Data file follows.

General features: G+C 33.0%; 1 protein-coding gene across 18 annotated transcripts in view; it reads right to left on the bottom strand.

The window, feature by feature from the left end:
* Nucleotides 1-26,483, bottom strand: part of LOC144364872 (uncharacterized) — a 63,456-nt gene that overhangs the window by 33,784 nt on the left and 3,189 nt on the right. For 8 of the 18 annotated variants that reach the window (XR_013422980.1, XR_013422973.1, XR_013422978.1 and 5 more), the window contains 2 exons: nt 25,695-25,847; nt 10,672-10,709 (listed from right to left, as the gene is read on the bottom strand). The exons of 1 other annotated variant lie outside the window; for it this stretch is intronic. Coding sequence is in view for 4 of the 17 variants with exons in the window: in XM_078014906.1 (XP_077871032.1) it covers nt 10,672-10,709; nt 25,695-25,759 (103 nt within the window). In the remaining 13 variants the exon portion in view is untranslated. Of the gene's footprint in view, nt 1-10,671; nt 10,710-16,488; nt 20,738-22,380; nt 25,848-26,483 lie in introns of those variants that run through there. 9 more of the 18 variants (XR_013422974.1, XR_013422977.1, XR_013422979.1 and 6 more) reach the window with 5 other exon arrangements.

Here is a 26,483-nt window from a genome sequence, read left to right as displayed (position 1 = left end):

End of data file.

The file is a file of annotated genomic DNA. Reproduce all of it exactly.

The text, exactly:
General features: G+C 33.0%; 1 protein-coding gene across 18 annotated transcripts in view; it reads right to left on the bottom strand.

The window, feature by feature from the left end:
* Nucleotides 1-26,483, bottom strand: part of LOC144364872 (uncharacterized) — a 63,456-nt gene that overhangs the window by 33,784 nt on the left and 3,189 nt on the right. For 8 of the 18 annotated variants that reach the window (XR_013422980.1, XR_013422973.1, XR_013422978.1 and 5 more), the window contains 2 exons: nt 25,695-25,847; nt 10,672-10,709 (listed from right to left, as the gene is read on the bottom strand). The exons of 1 other annotated variant lie outside the window; for it this stretch is intronic. Coding sequence is in view for 4 of the 17 variants with exons in the window: in XM_078014906.1 (XP_077871032.1) it covers nt 10,672-10,709; nt 25,695-25,759 (103 nt within the window). In the remaining 13 variants the exon portion in view is untranslated. Of the gene's footprint in view, nt 1-10,671; nt 10,710-16,488; nt 20,738-22,380; nt 25,848-26,483 lie in introns of those variants that run through there. 9 more of the 18 variants (XR_013422974.1, XR_013422977.1, XR_013422979.1 and 6 more) reach the window with 5 other exon arrangements.

Here is a 26,483-nt window from a genome sequence, read left to right as displayed (position 1 = left end):